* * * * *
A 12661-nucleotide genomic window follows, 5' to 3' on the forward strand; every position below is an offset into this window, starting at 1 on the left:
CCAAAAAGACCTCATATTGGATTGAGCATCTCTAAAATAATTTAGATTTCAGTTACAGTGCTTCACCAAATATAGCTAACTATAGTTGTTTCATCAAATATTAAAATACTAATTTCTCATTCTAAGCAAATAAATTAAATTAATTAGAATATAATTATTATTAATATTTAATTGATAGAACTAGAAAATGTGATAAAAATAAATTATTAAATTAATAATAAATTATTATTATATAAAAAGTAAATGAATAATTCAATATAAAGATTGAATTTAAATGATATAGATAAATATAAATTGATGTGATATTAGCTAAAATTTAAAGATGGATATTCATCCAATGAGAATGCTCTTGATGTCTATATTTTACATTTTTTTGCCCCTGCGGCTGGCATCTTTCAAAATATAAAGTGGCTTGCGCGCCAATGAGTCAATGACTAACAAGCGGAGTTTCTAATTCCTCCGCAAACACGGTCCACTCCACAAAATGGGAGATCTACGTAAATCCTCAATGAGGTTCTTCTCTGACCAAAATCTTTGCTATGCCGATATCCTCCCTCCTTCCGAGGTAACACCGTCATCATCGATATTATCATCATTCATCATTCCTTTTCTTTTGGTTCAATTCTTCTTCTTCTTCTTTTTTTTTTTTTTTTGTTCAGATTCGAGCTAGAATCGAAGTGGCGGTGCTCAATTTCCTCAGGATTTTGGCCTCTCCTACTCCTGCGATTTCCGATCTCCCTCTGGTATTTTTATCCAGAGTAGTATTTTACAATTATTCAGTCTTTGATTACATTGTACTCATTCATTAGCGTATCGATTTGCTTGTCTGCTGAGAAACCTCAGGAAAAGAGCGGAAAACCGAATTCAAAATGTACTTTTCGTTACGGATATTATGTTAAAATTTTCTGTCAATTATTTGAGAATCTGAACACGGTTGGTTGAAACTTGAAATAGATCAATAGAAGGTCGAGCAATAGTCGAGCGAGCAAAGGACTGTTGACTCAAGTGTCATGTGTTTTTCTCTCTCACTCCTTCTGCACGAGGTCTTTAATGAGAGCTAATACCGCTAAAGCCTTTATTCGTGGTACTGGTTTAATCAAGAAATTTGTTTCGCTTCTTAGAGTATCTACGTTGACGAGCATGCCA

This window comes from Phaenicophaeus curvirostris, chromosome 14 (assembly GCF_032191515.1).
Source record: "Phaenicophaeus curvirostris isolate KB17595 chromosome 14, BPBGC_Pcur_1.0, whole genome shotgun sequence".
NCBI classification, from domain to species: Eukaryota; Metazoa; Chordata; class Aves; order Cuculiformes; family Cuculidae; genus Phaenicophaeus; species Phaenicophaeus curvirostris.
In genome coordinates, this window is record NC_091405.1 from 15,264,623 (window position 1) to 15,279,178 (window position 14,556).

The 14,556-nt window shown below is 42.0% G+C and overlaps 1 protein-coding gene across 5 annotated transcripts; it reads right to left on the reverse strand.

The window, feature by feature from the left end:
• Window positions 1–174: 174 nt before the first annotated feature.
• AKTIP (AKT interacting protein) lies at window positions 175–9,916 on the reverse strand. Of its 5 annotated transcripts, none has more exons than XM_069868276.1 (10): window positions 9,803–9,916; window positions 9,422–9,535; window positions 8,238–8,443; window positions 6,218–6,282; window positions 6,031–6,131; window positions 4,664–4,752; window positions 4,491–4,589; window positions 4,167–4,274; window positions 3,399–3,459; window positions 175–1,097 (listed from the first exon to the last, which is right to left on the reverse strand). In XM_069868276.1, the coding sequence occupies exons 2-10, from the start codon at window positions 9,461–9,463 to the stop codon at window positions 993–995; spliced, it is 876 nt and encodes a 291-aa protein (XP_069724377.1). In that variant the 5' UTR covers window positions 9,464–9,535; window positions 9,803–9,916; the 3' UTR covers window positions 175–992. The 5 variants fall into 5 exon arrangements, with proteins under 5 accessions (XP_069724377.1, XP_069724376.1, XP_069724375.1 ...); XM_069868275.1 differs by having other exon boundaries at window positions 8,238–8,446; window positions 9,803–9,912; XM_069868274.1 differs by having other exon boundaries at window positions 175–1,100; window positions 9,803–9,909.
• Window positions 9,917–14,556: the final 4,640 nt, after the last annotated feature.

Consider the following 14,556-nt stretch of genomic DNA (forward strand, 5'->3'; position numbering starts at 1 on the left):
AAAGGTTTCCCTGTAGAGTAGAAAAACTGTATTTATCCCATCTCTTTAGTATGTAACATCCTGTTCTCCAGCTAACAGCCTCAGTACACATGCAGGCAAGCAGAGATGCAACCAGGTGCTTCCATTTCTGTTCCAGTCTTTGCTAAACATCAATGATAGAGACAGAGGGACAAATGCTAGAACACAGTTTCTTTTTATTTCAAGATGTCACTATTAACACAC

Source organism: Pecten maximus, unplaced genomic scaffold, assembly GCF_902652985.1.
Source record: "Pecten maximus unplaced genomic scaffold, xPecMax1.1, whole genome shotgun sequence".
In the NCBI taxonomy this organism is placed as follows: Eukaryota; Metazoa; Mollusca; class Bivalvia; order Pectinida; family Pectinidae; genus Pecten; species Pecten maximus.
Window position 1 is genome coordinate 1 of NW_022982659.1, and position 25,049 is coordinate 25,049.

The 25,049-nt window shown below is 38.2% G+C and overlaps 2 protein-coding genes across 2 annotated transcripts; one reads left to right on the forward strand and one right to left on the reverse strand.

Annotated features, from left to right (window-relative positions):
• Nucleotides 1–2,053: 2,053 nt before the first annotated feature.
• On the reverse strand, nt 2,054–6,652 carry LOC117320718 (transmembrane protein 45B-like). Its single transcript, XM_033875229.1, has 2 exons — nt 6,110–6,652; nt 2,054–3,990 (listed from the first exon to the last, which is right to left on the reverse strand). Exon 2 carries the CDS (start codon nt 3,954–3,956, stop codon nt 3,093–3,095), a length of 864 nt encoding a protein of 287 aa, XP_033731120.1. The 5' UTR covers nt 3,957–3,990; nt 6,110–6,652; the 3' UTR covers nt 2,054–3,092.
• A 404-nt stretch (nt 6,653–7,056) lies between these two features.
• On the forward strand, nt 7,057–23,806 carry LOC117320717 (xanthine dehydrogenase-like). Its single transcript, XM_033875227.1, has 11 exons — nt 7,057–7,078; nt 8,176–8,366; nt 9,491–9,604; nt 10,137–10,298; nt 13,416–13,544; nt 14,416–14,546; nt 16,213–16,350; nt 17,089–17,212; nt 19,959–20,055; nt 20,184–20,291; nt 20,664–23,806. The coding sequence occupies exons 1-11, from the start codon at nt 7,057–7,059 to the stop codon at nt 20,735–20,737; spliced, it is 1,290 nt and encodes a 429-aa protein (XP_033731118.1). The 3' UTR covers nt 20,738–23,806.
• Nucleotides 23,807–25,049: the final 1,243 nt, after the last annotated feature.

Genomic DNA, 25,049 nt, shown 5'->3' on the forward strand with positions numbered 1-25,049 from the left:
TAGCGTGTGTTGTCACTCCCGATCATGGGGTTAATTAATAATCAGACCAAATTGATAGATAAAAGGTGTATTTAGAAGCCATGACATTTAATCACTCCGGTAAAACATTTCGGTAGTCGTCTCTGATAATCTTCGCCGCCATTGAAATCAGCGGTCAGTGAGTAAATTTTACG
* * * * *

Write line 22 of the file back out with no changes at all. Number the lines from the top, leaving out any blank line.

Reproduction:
• A 404-nt stretch (nt 6,653–7,056) lies between these two features.